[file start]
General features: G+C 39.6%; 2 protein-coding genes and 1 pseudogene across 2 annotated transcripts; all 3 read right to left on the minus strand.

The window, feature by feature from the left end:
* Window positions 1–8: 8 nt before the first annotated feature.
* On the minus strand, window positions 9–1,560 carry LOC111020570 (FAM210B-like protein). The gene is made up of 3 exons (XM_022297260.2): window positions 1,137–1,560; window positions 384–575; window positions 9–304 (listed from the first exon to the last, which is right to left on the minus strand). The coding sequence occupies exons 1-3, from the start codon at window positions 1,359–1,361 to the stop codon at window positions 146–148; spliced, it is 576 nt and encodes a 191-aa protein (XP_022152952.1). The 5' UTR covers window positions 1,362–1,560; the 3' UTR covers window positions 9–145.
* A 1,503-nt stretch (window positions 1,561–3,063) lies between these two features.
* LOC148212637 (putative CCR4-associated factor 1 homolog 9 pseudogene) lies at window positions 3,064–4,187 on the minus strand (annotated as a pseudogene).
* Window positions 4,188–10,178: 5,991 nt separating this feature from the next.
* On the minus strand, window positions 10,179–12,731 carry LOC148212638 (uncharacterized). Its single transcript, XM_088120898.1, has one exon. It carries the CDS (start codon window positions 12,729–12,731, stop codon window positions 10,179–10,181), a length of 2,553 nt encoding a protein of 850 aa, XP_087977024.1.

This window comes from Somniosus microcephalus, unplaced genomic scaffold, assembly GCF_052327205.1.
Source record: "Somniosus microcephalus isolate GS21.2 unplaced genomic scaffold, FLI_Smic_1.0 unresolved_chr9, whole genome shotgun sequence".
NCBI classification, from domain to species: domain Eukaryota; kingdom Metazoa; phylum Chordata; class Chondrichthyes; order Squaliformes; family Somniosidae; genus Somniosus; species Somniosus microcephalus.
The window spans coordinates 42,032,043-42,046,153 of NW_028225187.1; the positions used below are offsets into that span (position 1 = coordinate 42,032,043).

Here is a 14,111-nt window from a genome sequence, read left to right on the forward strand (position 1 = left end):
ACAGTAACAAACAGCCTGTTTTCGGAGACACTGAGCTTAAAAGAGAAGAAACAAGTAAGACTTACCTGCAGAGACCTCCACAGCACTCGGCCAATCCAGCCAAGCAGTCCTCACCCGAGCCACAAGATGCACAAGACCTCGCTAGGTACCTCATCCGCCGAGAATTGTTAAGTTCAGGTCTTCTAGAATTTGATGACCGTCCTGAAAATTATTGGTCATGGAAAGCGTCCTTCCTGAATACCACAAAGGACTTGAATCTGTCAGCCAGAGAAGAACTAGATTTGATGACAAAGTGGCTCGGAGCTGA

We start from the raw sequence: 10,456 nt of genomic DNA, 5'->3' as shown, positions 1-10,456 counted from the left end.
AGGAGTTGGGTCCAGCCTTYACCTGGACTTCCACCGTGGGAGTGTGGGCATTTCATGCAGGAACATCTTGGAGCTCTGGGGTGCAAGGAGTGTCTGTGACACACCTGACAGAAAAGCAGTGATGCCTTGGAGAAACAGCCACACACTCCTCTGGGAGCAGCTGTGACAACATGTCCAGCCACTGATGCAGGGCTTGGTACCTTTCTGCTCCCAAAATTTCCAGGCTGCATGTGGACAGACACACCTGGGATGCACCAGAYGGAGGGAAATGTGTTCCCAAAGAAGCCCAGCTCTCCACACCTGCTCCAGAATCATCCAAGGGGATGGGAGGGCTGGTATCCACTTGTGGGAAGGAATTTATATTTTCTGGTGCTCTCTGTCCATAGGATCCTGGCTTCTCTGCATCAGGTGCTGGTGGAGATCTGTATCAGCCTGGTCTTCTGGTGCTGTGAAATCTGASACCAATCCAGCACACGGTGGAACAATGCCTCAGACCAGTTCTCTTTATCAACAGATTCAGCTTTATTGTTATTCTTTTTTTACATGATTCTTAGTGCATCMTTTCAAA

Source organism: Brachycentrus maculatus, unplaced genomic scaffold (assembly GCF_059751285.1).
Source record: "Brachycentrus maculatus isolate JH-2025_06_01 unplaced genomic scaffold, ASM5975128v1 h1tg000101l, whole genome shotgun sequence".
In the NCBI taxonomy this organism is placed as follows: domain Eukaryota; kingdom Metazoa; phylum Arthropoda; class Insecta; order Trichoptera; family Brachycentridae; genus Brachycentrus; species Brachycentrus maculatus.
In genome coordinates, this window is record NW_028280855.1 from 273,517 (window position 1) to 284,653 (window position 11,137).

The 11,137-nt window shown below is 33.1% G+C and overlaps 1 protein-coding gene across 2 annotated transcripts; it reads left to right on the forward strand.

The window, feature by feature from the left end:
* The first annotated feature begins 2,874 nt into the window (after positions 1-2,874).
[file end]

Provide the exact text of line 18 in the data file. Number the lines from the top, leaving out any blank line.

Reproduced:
Source record: "Brachycentrus maculatus isolate JH-2025_06_01 unplaced genomic scaffold, ASM5975128v1 h1tg000101l, whole genome shotgun sequence".